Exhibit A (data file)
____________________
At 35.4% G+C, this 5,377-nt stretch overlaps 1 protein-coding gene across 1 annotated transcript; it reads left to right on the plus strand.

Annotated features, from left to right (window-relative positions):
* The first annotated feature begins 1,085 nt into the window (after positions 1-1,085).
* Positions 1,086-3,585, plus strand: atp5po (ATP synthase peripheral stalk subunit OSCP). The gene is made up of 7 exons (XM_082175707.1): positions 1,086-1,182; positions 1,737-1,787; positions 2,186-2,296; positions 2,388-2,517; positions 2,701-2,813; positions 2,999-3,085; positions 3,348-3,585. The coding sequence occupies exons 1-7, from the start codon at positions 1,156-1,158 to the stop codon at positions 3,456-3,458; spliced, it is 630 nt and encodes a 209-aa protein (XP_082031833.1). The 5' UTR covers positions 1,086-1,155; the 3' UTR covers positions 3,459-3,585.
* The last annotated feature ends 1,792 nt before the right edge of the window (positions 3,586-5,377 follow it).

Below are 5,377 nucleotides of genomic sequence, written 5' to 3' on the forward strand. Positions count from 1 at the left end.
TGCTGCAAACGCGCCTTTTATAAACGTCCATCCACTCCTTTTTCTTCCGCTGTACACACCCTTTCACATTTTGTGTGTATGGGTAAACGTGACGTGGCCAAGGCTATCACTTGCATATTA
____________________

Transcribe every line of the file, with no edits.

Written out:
At 35.4% G+C, this 5,377-nt stretch overlaps 1 protein-coding gene across 1 annotated transcript; it reads left to right on the plus strand.

Annotated features, from left to right (window-relative positions):
* The first annotated feature begins 1,085 nt into the window (after positions 1-1,085).
* Positions 1,086-3,585, plus strand: atp5po (ATP synthase peripheral stalk subunit OSCP). The gene is made up of 7 exons (XM_082175707.1): positions 1,086-1,182; positions 1,737-1,787; positions 2,186-2,296; positions 2,388-2,517; positions 2,701-2,813; positions 2,999-3,085; positions 3,348-3,585. The coding sequence occupies exons 1-7, from the start codon at positions 1,156-1,158 to the stop codon at positions 3,456-3,458; spliced, it is 630 nt and encodes a 209-aa protein (XP_082031833.1). The 5' UTR covers positions 1,086-1,155; the 3' UTR covers positions 3,459-3,585.
* The last annotated feature ends 1,792 nt before the right edge of the window (positions 3,586-5,377 follow it).

Below are 5,377 nucleotides of genomic sequence, written 5' to 3' on the forward strand. Positions count from 1 at the left end.
TGCTGCAAACGCGCCTTTTATAAACGTCCATCCACTCCTTTTTCTTCCGCTGTACACACCCTTTCACATTTTGTGTGTATGGGTAAACGTGACGTGGCCAAGGCTATCACTTGCATATTA